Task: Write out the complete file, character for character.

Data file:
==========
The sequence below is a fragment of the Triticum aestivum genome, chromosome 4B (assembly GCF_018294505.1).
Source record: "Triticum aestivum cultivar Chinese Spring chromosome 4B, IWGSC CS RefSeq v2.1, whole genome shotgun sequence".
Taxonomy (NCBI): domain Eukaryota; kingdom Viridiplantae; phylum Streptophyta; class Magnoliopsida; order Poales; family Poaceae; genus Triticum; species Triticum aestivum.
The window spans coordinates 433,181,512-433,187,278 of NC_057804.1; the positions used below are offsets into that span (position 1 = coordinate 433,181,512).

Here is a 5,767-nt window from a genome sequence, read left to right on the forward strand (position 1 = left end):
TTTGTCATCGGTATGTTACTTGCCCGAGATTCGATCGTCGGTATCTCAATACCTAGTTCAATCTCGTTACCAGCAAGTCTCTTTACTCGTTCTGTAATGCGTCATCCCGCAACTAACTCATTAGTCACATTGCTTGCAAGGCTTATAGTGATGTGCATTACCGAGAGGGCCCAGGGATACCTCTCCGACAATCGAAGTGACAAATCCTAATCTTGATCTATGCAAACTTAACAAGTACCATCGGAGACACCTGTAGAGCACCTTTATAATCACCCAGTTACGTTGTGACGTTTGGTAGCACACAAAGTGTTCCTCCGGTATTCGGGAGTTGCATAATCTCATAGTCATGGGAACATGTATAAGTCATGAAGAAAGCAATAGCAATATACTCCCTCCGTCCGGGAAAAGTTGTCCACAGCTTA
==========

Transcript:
The sequence below is a fragment of the Triticum aestivum genome, chromosome 4B (assembly GCF_018294505.1).
Source record: "Triticum aestivum cultivar Chinese Spring chromosome 4B, IWGSC CS RefSeq v2.1, whole genome shotgun sequence".
Taxonomy (NCBI): domain Eukaryota; kingdom Viridiplantae; phylum Streptophyta; class Magnoliopsida; order Poales; family Poaceae; genus Triticum; species Triticum aestivum.
The window spans coordinates 433,181,512-433,187,278 of NC_057804.1; the positions used below are offsets into that span (position 1 = coordinate 433,181,512).

Here is a 5,767-nt window from a genome sequence, read left to right on the forward strand (position 1 = left end):
TTTGTCATCGGTATGTTACTTGCCCGAGATTCGATCGTCGGTATCTCAATACCTAGTTCAATCTCGTTACCAGCAAGTCTCTTTACTCGTTCTGTAATGCGTCATCCCGCAACTAACTCATTAGTCACATTGCTTGCAAGGCTTATAGTGATGTGCATTACCGAGAGGGCCCAGGGATACCTCTCCGACAATCGAAGTGACAAATCCTAATCTTGATCTATGCAAACTTAACAAGTACCATCGGAGACACCTGTAGAGCACCTTTATAATCACCCAGTTACGTTGTGACGTTTGGTAGCACACAAAGTGTTCCTCCGGTATTCGGGAGTTGCATAATCTCATAGTCATGGGAACATGTATAAGTCATGAAGAAAGCAATAGCAATATACTCCCTCCGTCCGGGAAAAGTTGTCCACAGCTTA